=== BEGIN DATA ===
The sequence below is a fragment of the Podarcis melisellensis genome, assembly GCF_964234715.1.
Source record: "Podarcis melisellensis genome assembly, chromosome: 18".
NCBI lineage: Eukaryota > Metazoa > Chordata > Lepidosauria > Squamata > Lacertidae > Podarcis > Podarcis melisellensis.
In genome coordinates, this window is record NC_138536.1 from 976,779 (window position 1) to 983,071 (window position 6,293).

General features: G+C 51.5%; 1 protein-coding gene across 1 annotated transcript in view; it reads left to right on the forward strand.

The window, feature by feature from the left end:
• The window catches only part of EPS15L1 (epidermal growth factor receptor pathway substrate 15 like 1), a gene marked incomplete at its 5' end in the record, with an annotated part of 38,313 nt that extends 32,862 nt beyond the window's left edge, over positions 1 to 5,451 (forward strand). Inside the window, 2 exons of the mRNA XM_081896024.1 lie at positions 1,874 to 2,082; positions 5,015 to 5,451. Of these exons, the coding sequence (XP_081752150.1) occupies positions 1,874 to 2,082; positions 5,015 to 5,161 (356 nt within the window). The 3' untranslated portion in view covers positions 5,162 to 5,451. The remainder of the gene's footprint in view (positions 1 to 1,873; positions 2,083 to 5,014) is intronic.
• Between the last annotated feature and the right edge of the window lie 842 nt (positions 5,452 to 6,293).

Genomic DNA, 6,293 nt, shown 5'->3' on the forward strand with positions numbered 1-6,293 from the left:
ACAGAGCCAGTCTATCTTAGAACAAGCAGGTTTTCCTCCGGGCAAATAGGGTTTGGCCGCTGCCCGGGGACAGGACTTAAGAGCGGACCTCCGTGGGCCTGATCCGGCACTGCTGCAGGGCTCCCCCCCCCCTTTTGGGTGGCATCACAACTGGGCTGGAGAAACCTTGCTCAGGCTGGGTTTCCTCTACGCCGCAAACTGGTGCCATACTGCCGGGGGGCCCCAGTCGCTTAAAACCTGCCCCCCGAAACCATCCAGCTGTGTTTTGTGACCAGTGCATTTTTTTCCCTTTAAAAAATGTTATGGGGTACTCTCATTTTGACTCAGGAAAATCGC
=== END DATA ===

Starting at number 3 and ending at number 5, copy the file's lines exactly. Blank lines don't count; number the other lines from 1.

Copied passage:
NCBI lineage: Eukaryota > Metazoa > Chordata > Lepidosauria > Squamata > Lacertidae > Podarcis > Podarcis melisellensis.
In genome coordinates, this window is record NC_138536.1 from 976,779 (window position 1) to 983,071 (window position 6,293).

General features: G+C 51.5%; 1 protein-coding gene across 1 annotated transcript in view; it reads left to right on the forward strand.